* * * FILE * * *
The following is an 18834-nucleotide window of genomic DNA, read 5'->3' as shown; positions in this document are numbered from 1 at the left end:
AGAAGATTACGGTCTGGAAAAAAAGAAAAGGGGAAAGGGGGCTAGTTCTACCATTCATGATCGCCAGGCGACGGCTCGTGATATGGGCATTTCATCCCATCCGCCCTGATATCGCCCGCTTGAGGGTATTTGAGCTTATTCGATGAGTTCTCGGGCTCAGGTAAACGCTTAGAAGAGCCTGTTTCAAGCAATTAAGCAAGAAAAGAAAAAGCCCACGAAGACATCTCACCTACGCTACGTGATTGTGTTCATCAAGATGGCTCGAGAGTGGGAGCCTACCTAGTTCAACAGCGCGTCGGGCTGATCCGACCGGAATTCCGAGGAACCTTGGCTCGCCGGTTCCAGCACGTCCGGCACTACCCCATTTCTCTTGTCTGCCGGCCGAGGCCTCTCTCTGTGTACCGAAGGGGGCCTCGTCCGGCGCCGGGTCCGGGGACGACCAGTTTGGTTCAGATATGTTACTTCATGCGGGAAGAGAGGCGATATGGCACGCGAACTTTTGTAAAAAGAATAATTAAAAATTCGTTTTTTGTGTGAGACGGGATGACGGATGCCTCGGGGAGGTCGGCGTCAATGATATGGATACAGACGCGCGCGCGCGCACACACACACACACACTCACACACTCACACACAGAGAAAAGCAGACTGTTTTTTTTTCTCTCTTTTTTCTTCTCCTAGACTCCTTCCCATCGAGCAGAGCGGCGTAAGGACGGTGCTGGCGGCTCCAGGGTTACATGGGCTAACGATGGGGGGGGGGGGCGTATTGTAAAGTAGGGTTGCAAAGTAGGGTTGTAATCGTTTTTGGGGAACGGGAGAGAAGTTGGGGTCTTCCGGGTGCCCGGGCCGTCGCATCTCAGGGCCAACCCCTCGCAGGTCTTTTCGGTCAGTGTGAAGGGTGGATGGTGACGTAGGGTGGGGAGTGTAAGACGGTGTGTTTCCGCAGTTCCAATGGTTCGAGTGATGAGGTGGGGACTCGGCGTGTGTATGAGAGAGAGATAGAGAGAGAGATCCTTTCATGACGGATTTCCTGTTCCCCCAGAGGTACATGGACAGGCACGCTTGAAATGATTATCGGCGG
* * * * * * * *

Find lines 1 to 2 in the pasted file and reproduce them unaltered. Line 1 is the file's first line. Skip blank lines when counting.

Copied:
The following is an 18834-nucleotide window of genomic DNA, read 5'->3' as shown; positions in this document are numbered from 1 at the left end:
AGAAGATTACGGTCTGGAAAAAAAGAAAAGGGGAAAGGGGGCTAGTTCTACCATTCATGATCGCCAGGCGACGGCTCGTGATATGGGCATTTCATCCCATCCGCCCTGATATCGCCCGCTTGAGGGTATTTGAGCTTATTCGATGAGTTCTCGGGCTCAGGTAAACGCTTAGAAGAGCCTGTTTCAAGCAATTAAGCAAGAAAAGAAAAAGCCCACGAAGACATCTCACCTACGCTACGTGATTGTGTTCATCAAGATGGCTCGAGAGTGGGAGCCTACCTAGTTCAACAGCGCGTCGGGCTGATCCGACCGGAATTCCGAGGAACCTTGGCTCGCCGGTTCCAGCACGTCCGGCACTACCCCATTTCTCTTGTCTGCCGGCCGAGGCCTCTCTCTGTGTACCGAAGGGGGCCTCGTCCGGCGCCGGGTCCGGGGACGACCAGTTTGGTTCAGATATGTTACTTCATGCGGGAAGAGAGGCGATATGGCACGCGAACTTTTGTAAAAAGAATAATTAAAAATTCGTTTTTTGTGTGAGACGGGATGACGGATGCCTCGGGGAGGTCGGCGTCAATGATATGGATACAGACGCGCGCGCGCGCACACACACACACACACTCACACACTCACACACAGAGAAAAGCAGACTGTTTTTTTTTCTCTCTTTTTTCTTCTCCTAGACTCCTTCCCATCGAGCAGAGCGGCGTAAGGACGGTGCTGGCGGCTCCAGGGTTACATGGGCTAACGATGGGGGGGGGGGGCGTATTGTAAAGTAGGGTTGCAAAGTAGGGTTGTAATCGTTTTTGGGGAACGGGAGAGAAGTTGGGGTCTTCCGGGTGCCCGGGCCGTCGCATCTCAGGGCCAACCCCTCGCAGGTCTTTTCGGTCAGTGTGAAGGGTGGATGGTGACGTAGGGTGGGGAGTGTAAGACGGTGTGTTTCCGCAGTTCCAATGGTTCGAGTGATGAGGTGGGGACTCGGCGTGTGTATGAGAGAGAGATAGAGAGAGAGATCCTTTCATGACGGATTTCCTGTTCCCCCAGAGGTACATGGACAGGCACGCTTGAAATGATTATCGGCGG